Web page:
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Influx of migrants arrive in San Diego County

Posted at 6:49 AM, Apr 30, 2024

SAN DIEGO (KGTV) — Border Patrol data shows an influx of migrants are arriving in San Diego County.

Those greeting the migrants when they arrive at the U.S. southern border and when they are released from Border Patrol custody are volunteers.

Volunteer Ruth Mendez has given her time to help guide migrants to the next destination moments after they've been released on the street by Border Patrol.

"People are arriving here from all around the world," Mendez said. "I've been catching catchphrases from different places. I've been catching how to say hi in India when people are coming from India."

Mendez is often the first friendly face to make a difference in migrants' lives. They might not know it, but they are leaving their mark on her.

She said she goes home feeling eternally lucky to be able to return to a home and a family.

"We have people waiting right now, for example, since Thursday. Since Thursday morning, they have been waiting for family members to be released. They are quite literally stranded here," Mendez said.

She started volunteering at the Iris Avenue Transit Center last September before the migrant welcome center opened and street releases stopped.

Then, she returned in February when the center closed and street releases began again.

"We've definitely helped more than 33,000 people here. People have been getting dropped off from Border Patrol stations and just released to San Diego with no plans- being very disoriented," said Mendez.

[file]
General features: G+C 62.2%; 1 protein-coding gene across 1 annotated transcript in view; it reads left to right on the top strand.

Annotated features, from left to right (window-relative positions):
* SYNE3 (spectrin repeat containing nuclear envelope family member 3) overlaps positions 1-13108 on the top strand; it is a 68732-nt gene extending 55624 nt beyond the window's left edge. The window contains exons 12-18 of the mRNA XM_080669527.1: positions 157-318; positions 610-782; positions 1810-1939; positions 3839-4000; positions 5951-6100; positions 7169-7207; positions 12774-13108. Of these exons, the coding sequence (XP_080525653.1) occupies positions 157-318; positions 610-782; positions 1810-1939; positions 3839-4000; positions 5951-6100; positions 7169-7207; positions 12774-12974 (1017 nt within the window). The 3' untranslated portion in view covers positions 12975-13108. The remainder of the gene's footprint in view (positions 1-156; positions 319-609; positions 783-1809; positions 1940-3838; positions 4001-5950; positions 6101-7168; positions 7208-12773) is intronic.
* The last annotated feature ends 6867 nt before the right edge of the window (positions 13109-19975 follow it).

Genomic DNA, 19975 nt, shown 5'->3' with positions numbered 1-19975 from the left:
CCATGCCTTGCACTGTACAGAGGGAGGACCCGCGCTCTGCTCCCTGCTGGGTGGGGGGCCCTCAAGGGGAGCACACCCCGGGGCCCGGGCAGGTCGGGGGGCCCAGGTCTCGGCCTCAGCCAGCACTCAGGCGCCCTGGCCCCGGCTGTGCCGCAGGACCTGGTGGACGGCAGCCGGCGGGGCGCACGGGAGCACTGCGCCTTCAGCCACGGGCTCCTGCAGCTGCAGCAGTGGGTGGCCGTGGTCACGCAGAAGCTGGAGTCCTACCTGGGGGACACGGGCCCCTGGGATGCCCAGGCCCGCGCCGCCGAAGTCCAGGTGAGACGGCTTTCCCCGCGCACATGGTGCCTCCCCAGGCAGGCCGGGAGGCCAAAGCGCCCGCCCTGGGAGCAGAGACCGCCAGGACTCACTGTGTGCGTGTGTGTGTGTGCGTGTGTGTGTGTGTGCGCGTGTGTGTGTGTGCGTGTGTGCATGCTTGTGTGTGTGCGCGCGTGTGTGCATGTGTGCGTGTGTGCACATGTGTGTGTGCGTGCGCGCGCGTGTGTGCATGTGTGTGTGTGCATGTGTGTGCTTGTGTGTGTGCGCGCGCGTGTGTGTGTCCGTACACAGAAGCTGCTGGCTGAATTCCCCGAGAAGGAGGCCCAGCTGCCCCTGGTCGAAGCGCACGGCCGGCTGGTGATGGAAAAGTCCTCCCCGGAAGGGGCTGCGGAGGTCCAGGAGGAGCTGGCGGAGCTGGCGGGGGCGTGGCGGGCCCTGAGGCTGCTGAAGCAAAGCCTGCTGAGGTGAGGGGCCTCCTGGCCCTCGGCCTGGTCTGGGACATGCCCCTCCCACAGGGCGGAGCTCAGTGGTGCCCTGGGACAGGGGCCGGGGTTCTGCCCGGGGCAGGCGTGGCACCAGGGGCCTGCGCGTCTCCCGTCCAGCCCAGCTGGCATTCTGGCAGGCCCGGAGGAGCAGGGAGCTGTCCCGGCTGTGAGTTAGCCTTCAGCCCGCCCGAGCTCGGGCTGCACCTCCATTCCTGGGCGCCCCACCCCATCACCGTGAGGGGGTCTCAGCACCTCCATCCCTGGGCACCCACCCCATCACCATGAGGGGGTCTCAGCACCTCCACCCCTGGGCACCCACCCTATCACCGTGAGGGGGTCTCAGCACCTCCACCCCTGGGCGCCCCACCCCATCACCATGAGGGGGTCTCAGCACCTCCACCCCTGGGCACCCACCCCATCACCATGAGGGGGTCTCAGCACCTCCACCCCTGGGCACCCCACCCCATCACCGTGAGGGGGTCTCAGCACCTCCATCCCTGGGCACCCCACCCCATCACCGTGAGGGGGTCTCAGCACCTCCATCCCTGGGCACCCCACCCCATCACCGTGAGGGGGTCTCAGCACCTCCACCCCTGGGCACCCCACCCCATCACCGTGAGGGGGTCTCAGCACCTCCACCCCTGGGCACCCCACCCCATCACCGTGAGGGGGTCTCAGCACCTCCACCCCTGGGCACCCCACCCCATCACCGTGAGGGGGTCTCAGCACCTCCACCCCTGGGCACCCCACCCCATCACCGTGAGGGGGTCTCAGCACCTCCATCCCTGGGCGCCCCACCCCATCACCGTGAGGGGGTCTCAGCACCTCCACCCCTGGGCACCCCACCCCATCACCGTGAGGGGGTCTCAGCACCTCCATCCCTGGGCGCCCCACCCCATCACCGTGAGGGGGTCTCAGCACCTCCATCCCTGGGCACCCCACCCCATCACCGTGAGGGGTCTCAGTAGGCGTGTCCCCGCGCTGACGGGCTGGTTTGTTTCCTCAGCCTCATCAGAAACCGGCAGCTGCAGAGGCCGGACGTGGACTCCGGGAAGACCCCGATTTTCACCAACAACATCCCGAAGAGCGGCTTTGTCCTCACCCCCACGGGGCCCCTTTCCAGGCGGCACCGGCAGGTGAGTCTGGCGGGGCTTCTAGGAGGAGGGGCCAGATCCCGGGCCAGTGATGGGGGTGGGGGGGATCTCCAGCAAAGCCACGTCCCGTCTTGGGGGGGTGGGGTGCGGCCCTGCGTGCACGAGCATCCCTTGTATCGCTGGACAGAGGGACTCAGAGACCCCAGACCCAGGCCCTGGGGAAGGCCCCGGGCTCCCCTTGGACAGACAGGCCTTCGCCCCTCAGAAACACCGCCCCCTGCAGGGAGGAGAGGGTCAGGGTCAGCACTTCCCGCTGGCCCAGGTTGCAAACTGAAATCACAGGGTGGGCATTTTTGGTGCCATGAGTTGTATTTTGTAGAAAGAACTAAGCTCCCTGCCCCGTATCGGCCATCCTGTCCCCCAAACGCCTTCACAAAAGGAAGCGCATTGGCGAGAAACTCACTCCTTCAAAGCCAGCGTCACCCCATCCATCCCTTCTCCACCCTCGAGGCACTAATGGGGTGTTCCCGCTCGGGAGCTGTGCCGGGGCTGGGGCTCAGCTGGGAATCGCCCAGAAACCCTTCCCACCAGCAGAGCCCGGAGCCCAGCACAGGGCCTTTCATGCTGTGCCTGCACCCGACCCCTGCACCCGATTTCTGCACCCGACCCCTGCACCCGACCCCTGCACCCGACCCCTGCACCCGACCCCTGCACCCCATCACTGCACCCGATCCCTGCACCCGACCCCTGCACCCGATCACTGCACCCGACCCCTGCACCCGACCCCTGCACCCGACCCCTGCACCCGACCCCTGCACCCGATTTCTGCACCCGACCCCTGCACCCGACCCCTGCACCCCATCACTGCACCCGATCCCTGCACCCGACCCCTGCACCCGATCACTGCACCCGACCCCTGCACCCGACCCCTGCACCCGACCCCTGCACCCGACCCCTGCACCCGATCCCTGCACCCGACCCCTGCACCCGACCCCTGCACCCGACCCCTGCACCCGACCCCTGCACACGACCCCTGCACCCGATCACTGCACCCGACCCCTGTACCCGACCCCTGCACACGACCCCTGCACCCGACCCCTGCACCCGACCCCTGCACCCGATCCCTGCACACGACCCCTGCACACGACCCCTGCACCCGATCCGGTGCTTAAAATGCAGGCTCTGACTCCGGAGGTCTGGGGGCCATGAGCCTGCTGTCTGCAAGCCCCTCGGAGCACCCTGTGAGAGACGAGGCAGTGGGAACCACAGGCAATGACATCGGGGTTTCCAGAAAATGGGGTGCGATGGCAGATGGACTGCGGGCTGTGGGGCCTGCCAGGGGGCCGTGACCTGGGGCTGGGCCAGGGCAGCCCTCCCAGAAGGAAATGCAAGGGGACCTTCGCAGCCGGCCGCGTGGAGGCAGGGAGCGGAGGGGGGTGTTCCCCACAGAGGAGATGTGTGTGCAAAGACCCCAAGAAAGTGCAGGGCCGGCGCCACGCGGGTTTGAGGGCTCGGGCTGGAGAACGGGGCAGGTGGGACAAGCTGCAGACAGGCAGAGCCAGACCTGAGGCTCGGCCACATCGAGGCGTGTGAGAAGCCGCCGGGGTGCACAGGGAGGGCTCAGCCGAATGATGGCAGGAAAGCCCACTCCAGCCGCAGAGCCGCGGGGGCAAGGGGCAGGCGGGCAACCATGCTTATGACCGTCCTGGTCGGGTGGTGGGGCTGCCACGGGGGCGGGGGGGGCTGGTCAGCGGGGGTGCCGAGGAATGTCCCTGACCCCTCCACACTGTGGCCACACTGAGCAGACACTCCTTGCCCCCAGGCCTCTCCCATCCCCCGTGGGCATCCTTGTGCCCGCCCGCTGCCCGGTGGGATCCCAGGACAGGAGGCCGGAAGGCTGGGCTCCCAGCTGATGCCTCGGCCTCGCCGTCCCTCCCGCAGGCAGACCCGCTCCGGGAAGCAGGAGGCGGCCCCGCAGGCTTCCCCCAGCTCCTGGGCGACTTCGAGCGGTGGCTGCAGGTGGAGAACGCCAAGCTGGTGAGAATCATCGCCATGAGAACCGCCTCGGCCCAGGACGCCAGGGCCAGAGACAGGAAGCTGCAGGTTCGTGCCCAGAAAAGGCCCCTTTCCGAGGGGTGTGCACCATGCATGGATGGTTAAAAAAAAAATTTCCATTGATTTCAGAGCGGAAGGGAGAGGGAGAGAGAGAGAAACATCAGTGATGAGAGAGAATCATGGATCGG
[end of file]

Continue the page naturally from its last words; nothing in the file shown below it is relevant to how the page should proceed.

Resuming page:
The number of migrants released to the transit hub could increase.

According to Customs and Border Protection, between February and March, the number of migrants arriving jumped 7% from 31,500 to 33,784.

On Friday alone, Border Patrol agents apprehended 2,000 migrants.

A source at the Border Patrol Union told ABC 10News that processing centers were well over capacity this past weekend, and it's caused about 1,600 migrants to be released to the trolley station.

Mendez said her biggest fear is that volunteers acting as boots on the ground won't get the support they need.

"We are looking at the local and federal governments to really step in. I know new funding has been allocated," she said.

San Diego County was recently given $19 million from the federal government for help. The county plans to use the money for a long-term migrant transfer site and shelter.

In the meantime, volunteers will continue to show up at the trolley station.

"So, we just want to emphasize the need to have the nonprofits and the community members who are putting work every single day to have them have a seat at the table and have them have a say in how those funds will be disbursed," she said.

A CBP spokesperson said the agency is leveraging all available resources and continues to surge personnel transportation and more to the most active parts of the San Diego border.